Japan is arguably the first postindustrial society to embrace the prospect of human-robot coexistence. Over the past decade, Japanese humanoid robots designed for use in homes, hospitals, offices, and schools have become celebrated in mass and social media throughout the world. In Robo sapiens japanicus, Jennifer Robertson casts a critical eye on press releases and public relations videos that misrepresent robots as being as versatile and agile as their science fiction counterparts. An ethnography and sociocultural history of governmental and academic discourse of human-robot relations in Japan, this book explores how actual robots—humanoids, androids, and animaloids—are “imagineered” in ways that reinforce the conventional sex/gender system and political-economic status quo. In addition, Robertson interrogates the notion of human exceptionalism as she considers whether “civil rights” should be granted to robots. Similarly, she juxtaposes how robots and robotic exoskeletons reinforce a conception of the “normal” body with a deconstruction of the much-invoked Theory of the Uncanny Valley.
Despite enduring whispers, sideway glances, and blatant discrimination, men and women today are choosing to remain single—and are enjoying complete and joyful lives. In this carefully crafted, thoroughly researched book, Elyakim Kislev delivers groundbreaking insights on the fastest growing demographic in the world: singles. Happy Singlehood investigates how unmarried people create satisfying lives in a world where social structures and policies are still designed to favor married couples. The book challenges readers to rethink how single people organize social and familial life in new ways, and illuminates how educators, policymakers, and urban planners ignore their needs. Based on personal interviews, singles’ writings, and widespread quantitative analysis, Happy Singlehood investigates how singles nurture social networks, create innovative communities, and effectively deal with discrimination. Showcasing voices of singles, Kislev charts a way forward to assist singles to live life on their terms, and explains how everyone—single or otherwise—benefits from the freedom to develop new and fulfilling lifestyles.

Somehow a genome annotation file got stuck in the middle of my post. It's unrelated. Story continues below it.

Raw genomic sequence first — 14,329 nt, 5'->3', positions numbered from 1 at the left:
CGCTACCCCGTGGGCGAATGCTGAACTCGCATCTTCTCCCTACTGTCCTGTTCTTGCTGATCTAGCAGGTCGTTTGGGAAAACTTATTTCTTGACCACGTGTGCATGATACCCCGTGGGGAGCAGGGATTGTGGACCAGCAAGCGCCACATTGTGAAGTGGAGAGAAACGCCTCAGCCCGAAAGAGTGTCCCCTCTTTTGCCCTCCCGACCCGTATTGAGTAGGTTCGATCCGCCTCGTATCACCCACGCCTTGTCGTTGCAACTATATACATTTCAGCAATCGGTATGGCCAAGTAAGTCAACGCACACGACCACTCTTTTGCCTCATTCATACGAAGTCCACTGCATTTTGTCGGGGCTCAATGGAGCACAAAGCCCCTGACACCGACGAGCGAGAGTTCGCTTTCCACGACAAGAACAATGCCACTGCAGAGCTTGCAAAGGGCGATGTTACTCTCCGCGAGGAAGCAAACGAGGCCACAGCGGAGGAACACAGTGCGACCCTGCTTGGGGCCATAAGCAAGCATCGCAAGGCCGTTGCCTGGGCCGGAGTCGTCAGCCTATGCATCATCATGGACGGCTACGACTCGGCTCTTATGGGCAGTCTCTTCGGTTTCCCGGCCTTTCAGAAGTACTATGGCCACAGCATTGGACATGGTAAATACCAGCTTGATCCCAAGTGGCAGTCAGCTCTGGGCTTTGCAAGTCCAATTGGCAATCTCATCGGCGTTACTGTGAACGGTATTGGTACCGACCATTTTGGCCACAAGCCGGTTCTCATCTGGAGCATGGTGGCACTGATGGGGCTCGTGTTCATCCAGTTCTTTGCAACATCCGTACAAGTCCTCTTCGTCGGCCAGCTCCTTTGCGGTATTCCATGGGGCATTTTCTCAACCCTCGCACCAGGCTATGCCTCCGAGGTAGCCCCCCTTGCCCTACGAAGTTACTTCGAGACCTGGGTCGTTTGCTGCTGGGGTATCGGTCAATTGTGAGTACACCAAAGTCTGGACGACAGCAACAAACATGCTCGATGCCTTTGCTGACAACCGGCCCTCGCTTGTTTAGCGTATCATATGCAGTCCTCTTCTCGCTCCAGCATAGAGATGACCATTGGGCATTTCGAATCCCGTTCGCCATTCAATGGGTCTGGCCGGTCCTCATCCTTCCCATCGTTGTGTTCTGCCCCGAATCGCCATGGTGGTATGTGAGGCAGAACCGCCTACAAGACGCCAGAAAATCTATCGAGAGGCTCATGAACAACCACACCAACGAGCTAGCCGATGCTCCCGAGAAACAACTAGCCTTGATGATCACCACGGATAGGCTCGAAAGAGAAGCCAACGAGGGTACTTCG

This book explores the intricate and dynamic relations between culture and play in Japan. By addressing play as a function of culture, the authors inquiry starts where biology and most psychological studies of play leave off. Using both historical and synchronic perspectives, the manuscript offers a theoretically informed journey to better understand the ways formal and informal cultural institutions as well as social ideologies shape and influence how people play and think about play and the ways in which cultural repertoires can be altered, negotiated, or invented through play.